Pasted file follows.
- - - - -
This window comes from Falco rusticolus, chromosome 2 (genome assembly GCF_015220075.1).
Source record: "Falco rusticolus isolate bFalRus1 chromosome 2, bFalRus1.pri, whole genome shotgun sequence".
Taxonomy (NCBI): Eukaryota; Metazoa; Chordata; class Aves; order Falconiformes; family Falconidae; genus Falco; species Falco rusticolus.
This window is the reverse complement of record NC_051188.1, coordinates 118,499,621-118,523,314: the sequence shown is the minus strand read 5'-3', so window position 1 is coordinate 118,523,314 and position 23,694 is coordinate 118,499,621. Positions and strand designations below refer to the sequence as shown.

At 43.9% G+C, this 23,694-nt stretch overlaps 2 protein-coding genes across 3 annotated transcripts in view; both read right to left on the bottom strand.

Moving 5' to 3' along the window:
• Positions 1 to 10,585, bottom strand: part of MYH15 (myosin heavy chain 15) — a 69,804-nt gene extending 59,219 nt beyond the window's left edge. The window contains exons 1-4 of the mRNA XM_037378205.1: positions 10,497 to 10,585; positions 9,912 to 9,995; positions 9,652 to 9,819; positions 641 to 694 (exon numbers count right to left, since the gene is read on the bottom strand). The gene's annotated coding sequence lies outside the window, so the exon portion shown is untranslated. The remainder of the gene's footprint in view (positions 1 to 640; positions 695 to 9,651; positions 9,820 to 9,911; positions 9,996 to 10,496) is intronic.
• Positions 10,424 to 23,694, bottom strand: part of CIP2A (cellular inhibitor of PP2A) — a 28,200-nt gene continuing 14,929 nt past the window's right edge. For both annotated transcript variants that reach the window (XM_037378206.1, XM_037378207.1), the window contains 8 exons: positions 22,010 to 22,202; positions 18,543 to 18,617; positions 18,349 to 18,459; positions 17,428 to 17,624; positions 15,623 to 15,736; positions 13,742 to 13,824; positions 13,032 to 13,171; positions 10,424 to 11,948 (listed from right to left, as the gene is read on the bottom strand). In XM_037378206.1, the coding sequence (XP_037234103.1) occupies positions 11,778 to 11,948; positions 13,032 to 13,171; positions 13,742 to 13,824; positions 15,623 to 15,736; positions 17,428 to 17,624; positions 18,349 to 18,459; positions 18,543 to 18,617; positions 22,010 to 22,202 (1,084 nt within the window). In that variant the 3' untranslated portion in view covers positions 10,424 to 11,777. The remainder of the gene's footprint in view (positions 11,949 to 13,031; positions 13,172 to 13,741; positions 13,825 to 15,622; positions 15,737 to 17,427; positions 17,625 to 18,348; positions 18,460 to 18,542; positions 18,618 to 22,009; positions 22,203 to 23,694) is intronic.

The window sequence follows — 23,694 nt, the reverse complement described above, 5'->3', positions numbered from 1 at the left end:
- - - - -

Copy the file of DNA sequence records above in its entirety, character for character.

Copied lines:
This window comes from Falco rusticolus, chromosome 2 (genome assembly GCF_015220075.1).
Source record: "Falco rusticolus isolate bFalRus1 chromosome 2, bFalRus1.pri, whole genome shotgun sequence".
Taxonomy (NCBI): Eukaryota; Metazoa; Chordata; class Aves; order Falconiformes; family Falconidae; genus Falco; species Falco rusticolus.
This window is the reverse complement of record NC_051188.1, coordinates 118,499,621-118,523,314: the sequence shown is the minus strand read 5'-3', so window position 1 is coordinate 118,523,314 and position 23,694 is coordinate 118,499,621. Positions and strand designations below refer to the sequence as shown.

At 43.9% G+C, this 23,694-nt stretch overlaps 2 protein-coding genes across 3 annotated transcripts in view; both read right to left on the bottom strand.

Moving 5' to 3' along the window:
• Positions 1 to 10,585, bottom strand: part of MYH15 (myosin heavy chain 15) — a 69,804-nt gene extending 59,219 nt beyond the window's left edge. The window contains exons 1-4 of the mRNA XM_037378205.1: positions 10,497 to 10,585; positions 9,912 to 9,995; positions 9,652 to 9,819; positions 641 to 694 (exon numbers count right to left, since the gene is read on the bottom strand). The gene's annotated coding sequence lies outside the window, so the exon portion shown is untranslated. The remainder of the gene's footprint in view (positions 1 to 640; positions 695 to 9,651; positions 9,820 to 9,911; positions 9,996 to 10,496) is intronic.
• Positions 10,424 to 23,694, bottom strand: part of CIP2A (cellular inhibitor of PP2A) — a 28,200-nt gene continuing 14,929 nt past the window's right edge. For both annotated transcript variants that reach the window (XM_037378206.1, XM_037378207.1), the window contains 8 exons: positions 22,010 to 22,202; positions 18,543 to 18,617; positions 18,349 to 18,459; positions 17,428 to 17,624; positions 15,623 to 15,736; positions 13,742 to 13,824; positions 13,032 to 13,171; positions 10,424 to 11,948 (listed from right to left, as the gene is read on the bottom strand). In XM_037378206.1, the coding sequence (XP_037234103.1) occupies positions 11,778 to 11,948; positions 13,032 to 13,171; positions 13,742 to 13,824; positions 15,623 to 15,736; positions 17,428 to 17,624; positions 18,349 to 18,459; positions 18,543 to 18,617; positions 22,010 to 22,202 (1,084 nt within the window). In that variant the 3' untranslated portion in view covers positions 10,424 to 11,777. The remainder of the gene's footprint in view (positions 11,949 to 13,031; positions 13,172 to 13,741; positions 13,825 to 15,622; positions 15,737 to 17,427; positions 17,625 to 18,348; positions 18,460 to 18,542; positions 18,618 to 22,009; positions 22,203 to 23,694) is intronic.

The window sequence follows — 23,694 nt, the reverse complement described above, 5'->3', positions numbered from 1 at the left end: